We are fortunate to have a Museum based on the workingmen of an earlier era, namely the railroad workers that performed difficult work, and built a nation. And yet we are fascinated; who were they, and why do they inspire us so much? Let's visit some stories about Irish working men.
Our earliest arrivals often did the most menial of tasks. Mining of coal and other materials was dangerous and difficult, and thousands did what they had to do to provide for their family, and sometimes bring them to America. Boys and men did the dirty work, including the pictured "Breaker Boys" (pictured) who did the sorting, and turned big ones into little ones all day long; fathers filled coal cars for 50 cents a ton.
My earliest ancestor on my mother's side worked in a Chromium mine in southern Pennsylvania, but seems to have died on the job...no records to be found other than a widow and children to begin again in Baltimore. Perhaps you have an ancestor like that....thousands do.
Frances M. Trollope was no historian, but a society woman turned storyteller once she had done a tour of America and returned to England in 1832. Intertwined with her impressions of American society were observations on the Irish canal workers she saw during her travels. She noted that they were considered disposable.....cheap to hire, and easily replaced...paid with whiskey and a little money, and unworthy of any kind of doctoring when injured on the job. When they died they were unmourned by family, and buried in unmarked graves.
Some were remembered in markers along the canals: leaders of the work teams that opened up the West to an expanding America. Thanks to each who is listed on this marker for the C & O Canal's Monocacy Aqueduct.
The Irish who began work on America's Railroads were often "moving on up" to a better job than they imagined. The Baltimore and Ohio Railroad was America's first passenger and freight railroad, and thousands who wanted to overcome the drudgery and danger of mining and canal work came to Baltimore's Mount Clare Shops, and the main line that extended from it to begin jobs as laborers. They came with a bit of hope that their labor would lead to better things for themselves, and their families.
This image was given to us by Heather Grueninger a few years ago: a gathering of foundry workers at Mount Clare Shops. These images are still out there, amazingly. Let's consider that they show men who were once thought of as disposable and easily forgotten; now their images were being preserved for future generations. Men walked home and handed these photographs to their wives, to be saved. These men thought their work and affiliations were important, and worth remembering.
Laborers had possibilities in this new working life, and the man of the house at our Museum was a perfect example. James Feeley started as a laborer, but became a boilermaker due to his diligence and intellect. His sons followed in his footsteps, and next generations included a granddaughter who attended private school, and married well. We are thankful for his descendants who remember him today.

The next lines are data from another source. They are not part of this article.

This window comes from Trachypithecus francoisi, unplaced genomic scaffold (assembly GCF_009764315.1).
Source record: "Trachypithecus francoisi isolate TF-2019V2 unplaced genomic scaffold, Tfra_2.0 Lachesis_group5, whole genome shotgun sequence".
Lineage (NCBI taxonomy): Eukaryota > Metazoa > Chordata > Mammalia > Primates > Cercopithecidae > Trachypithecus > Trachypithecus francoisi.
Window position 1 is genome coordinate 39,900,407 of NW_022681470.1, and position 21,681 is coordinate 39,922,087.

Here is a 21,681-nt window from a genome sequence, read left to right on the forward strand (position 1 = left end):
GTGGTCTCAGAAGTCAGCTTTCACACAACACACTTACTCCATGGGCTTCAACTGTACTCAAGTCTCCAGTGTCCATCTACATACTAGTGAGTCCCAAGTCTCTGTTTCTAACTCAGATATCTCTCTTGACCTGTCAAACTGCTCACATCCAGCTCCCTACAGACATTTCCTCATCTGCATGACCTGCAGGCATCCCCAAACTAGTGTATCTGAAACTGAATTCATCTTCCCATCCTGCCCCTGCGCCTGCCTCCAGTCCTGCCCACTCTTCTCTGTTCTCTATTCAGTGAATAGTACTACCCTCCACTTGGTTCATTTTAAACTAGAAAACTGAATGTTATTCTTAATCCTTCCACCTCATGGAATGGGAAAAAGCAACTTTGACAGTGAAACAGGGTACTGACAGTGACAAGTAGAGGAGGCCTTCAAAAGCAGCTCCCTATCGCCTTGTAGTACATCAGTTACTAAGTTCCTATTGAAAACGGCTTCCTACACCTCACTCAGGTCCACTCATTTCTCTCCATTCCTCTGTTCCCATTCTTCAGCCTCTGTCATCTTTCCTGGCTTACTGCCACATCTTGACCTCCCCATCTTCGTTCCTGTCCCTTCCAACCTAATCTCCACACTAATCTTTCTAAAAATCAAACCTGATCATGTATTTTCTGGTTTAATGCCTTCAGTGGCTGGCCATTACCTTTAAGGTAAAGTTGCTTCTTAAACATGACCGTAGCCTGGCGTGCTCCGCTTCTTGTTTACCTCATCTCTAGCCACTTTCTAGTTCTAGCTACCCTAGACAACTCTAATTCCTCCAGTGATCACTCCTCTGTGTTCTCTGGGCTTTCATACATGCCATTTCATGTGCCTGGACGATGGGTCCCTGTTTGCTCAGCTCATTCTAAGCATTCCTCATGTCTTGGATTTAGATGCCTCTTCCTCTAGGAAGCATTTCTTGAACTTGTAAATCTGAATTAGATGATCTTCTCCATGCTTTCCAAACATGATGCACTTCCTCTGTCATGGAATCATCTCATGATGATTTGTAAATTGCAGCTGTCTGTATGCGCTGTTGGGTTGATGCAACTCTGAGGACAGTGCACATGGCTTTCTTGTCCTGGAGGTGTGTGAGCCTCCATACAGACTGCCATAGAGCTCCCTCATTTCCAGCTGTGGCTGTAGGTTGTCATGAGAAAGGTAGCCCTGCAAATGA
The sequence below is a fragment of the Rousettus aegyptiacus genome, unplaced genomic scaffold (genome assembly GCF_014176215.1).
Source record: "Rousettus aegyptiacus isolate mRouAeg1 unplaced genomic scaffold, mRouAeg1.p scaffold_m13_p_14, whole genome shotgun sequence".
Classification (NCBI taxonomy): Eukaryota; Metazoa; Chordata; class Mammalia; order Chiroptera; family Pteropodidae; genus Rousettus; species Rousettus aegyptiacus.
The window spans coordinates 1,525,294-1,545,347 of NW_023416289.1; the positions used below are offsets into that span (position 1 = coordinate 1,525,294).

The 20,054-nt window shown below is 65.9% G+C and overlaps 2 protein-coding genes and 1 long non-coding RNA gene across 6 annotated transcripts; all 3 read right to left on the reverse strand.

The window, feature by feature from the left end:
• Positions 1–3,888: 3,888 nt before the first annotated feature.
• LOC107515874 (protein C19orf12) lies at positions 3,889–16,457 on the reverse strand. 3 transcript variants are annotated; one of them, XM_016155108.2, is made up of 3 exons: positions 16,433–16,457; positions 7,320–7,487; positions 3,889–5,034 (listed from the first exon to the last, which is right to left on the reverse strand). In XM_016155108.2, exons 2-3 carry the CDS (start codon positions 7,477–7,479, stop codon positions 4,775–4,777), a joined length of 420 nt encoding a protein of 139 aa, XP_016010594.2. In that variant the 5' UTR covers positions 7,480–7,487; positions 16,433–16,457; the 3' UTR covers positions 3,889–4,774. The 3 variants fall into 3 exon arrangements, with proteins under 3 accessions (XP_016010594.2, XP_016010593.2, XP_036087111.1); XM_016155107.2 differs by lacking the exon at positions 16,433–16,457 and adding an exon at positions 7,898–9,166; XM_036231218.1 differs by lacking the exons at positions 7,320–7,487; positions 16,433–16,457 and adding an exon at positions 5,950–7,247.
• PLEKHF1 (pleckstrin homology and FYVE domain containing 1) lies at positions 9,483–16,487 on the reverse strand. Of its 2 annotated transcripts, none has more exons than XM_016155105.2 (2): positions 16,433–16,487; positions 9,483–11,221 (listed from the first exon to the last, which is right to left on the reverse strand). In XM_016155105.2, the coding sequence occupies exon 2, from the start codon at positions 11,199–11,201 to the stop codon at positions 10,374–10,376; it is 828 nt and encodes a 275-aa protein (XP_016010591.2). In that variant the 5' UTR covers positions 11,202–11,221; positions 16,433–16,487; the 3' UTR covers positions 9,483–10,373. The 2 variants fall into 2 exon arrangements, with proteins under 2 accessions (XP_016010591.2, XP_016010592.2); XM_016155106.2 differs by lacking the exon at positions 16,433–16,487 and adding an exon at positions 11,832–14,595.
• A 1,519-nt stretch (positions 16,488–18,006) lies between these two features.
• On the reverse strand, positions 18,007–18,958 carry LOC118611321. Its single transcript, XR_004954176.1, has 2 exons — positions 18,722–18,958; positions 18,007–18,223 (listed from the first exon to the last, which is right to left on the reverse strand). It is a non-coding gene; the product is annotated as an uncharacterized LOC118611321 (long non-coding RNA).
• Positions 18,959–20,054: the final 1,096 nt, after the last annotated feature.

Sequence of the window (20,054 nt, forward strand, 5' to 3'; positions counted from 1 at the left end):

Cornelius L. Knott (below, center) is being presented as our man in blue today; difficult work that led to great things for many in the Irish and immigrant community. He was born March 10, 1827 in Barnesville, Montgomery County, a descendant of men who fought in the Revolutionary War, including a grandfather who was active militia. Shortly after the death of his mother in 1842, Cornelius set out for Baltimore. On his arrival in West Baltimore's St. Peter the Apostle parish, Cornelius worked as a bricklayer for several years. After marrying Rosalie Burroughs on June 17, 1856, he joined Baltimore’s first metropolitan police force, serving under Marshal George P. Kane (future mayor and president of the Hibernian Society) in the earliest days of the Civil War. Knott lived at the corner of W. Fayette Street and Fremont Ave. while serving at the station house on Greene Street.
Knott made sergeant on June 1, 1870. Later that year he rescued two children from a burning building. The Police Board voted him a $50 reward and presented him with a letter of thanks for his bravery. Cornelius retired from the force on April 21, 1897 after serving the Western, Northwestern and Southwestern districts. He led efforts to install gymnasiums in many police stations. He lived out his remaining days in his home at 867 W. Lexington Street with his widowed daughter and two grandchildren, and passed away on January 21, 1916.( Images and narration courtesy of Anne Vandecastle May, his 4X great granddaughter).
Many Irish did a bit of soldiering as they progressed towards firmly establishing their place among both peers and a nation. The military was a dangerous workplace, of course, and thousands of Irish chose this honorable profession. They were preserving a nation for future generations, despite the enormous cost. Carlton Burgan is featured prominently in the Museum of Civil War Medicine in Frederick, Maryland. He paid quite a price, but returned to civilian life, married, had many children and even outlived his wife, in spite of it all. He worked as a gardener after the war, and is buried in Baltimore Cemetery.